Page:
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College of Engineering / CDCR / Announcements / Aerospace Internship Story: Lockheed Martin

Aerospace Internship Story: Lockheed Martin

Picture of Adetola Koiki

 

Adetola Koiki
Aerospace Engineering, ‘23

Where did you intern?

​I interned with Lockheed Martin Aeronautics Company in Marietta, Georgia.

How did you find and apply for your internship? Did you use a specific resource or attend a particular recruiting event to search for internships (i.e. Handshake, career fairs, etc)? 

I received my first internship from attending Lockheed Martin Day host by The Society of Women Engineers on campus. This was a two-day event where I was able to network with recruiters from the company and the next day I was scheduled to interview for a potential position. After completing my first summer with Lockheed Martin in 2020, I was offered to come back this past summer in a different area of the company. 

Tell us about your internship experience. What types of tasks and projects did you engage in? Was there a particular project or part of the experience you learned the most from? 

I worked with the Material Review Board (MRB) within Structures and Materials on the F-35 program. I was responsible for developing dispositions to repair/rework damaged components for the inner wing structure to restore structural integrity on the F-35 fighter jet. I also was able to help develop new solutions for non-standard air frame discrepancies. Rather than working on one large project throughout the summer, I had multiple smaller tasks each day. Inspectors on the production floor provided me with pictures, measurements, and design standards of the issues on the inner wing and I was able to provide them with a practical solution to repair the damaged part. 

Each of these tasks that I was able to work on allowed me to think critically and consider which design solution would be most effective. Things like cost, time to repair discrepancies, and the difficulty of the rework were all things I had to think about when coming up with a solution. I learned the most from this experience because choosing the easiest repair or the cheapest repair was not always effective. Not only did this process help me think critically every day, but it also helped me uphold one of Lockheed Martin's core values: Perform with Excellence.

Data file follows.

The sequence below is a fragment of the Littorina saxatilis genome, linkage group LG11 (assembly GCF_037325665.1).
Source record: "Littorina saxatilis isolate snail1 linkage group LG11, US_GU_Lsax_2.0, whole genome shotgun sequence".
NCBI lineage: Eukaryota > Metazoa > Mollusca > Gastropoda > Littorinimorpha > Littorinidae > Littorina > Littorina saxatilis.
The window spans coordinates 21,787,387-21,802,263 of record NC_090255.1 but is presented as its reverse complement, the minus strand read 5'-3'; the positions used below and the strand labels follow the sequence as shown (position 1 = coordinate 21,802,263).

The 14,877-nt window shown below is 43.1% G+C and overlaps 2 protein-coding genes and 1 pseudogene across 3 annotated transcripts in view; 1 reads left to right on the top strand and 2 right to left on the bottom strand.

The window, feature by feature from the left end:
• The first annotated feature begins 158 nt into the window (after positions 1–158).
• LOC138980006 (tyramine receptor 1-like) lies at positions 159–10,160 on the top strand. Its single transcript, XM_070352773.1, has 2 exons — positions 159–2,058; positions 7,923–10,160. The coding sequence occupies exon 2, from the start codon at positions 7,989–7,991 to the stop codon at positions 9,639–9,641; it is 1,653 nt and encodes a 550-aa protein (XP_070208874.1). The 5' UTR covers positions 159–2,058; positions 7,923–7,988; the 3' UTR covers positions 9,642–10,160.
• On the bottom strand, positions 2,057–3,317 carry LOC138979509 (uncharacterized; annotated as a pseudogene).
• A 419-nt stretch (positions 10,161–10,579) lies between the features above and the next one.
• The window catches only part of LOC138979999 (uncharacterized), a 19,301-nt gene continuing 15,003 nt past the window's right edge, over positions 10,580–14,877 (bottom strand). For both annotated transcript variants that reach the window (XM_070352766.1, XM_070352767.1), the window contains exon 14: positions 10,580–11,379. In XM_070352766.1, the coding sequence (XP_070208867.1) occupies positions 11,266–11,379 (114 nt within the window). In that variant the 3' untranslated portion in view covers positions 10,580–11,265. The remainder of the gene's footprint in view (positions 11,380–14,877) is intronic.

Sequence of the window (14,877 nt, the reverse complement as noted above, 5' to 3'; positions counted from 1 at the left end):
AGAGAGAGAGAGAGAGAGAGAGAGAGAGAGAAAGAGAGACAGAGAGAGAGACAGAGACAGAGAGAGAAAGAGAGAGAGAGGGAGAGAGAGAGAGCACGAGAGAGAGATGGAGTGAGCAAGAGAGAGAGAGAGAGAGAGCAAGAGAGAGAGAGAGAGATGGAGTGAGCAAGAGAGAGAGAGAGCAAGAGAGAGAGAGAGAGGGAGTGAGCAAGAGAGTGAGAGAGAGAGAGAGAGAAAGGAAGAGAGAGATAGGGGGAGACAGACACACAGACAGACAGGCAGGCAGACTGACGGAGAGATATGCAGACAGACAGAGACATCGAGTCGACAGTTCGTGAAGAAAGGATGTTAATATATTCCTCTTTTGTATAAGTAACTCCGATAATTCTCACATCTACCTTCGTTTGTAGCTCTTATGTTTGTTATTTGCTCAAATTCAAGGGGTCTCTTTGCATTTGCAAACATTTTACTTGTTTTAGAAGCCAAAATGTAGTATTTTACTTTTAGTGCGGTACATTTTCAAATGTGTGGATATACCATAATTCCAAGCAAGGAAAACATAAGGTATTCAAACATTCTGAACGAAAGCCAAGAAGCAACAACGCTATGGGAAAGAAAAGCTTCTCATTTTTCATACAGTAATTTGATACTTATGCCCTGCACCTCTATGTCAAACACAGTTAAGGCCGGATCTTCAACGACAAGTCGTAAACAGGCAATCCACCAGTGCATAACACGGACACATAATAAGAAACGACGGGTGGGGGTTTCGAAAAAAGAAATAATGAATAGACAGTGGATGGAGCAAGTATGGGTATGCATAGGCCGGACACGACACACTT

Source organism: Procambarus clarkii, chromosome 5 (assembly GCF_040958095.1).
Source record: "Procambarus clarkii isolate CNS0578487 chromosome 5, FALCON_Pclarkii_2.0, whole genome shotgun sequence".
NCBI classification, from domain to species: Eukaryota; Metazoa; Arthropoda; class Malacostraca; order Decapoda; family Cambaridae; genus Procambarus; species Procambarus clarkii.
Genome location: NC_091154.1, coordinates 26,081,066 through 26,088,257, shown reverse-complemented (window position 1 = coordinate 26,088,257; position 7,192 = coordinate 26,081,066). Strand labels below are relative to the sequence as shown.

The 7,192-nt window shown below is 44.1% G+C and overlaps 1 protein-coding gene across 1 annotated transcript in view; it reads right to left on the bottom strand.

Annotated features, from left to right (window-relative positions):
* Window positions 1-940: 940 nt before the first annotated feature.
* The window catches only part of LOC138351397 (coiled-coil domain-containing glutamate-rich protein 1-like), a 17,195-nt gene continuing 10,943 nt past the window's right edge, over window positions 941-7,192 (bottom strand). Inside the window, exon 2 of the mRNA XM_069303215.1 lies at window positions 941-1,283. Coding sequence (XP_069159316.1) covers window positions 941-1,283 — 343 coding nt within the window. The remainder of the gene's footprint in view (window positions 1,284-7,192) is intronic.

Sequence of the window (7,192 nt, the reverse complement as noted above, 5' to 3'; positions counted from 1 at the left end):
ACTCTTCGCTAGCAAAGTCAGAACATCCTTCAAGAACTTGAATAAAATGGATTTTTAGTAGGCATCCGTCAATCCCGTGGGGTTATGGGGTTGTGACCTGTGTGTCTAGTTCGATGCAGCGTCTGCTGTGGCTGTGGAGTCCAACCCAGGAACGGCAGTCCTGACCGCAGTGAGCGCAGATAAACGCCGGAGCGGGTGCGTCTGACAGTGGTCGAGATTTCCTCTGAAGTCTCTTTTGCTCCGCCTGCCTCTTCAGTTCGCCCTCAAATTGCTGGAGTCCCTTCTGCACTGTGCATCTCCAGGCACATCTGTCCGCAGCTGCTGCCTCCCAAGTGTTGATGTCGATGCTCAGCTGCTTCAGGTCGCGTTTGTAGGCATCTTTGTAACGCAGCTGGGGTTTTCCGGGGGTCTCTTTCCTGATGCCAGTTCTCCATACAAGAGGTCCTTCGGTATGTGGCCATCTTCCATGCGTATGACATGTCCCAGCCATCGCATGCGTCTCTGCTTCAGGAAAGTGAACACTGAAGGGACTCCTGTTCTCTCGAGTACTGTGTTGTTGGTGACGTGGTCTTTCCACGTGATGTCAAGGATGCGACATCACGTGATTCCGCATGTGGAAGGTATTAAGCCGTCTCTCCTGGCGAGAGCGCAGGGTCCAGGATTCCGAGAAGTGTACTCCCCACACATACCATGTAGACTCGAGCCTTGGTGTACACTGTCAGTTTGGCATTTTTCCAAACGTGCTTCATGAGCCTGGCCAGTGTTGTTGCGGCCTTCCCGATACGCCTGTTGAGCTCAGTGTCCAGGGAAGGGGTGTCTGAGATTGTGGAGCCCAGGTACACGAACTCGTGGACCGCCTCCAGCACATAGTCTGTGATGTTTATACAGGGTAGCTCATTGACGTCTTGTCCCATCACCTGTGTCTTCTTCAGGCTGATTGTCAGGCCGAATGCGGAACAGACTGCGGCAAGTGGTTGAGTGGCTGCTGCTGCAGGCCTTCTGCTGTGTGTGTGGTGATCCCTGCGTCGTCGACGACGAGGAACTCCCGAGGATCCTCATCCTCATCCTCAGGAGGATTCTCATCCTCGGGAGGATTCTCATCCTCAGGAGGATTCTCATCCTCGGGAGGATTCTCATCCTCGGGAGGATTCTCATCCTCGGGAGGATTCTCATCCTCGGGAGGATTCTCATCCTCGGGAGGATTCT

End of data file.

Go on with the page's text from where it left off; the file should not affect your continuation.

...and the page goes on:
Do you have any advice for other students looking for internships like yours? 
​My piece of advice for other students looking to intern at large companies like Lockheed Martin is to get outside of your comfort zone and be confident in your work and achievements. Sometimes it is easy to only expose yourself to work that you are comfortable with and good at doing, but expanding your horizons allows you to grow and become more versatile. When talking with a recruiter about a potential offer, you would be able to share with them your experience trying something you would not normally try. Also, expressing your accomplishments can be nerve-racking, but being confident in your work and accomplishments allows a recruiter to view you in a positive light while also boosting your own confidence.

Are you involved in other engineering organizations on campus?

Engineering Student Council – Diversity and Inclusion Chair
Academic Excellence Program – Student Ambassador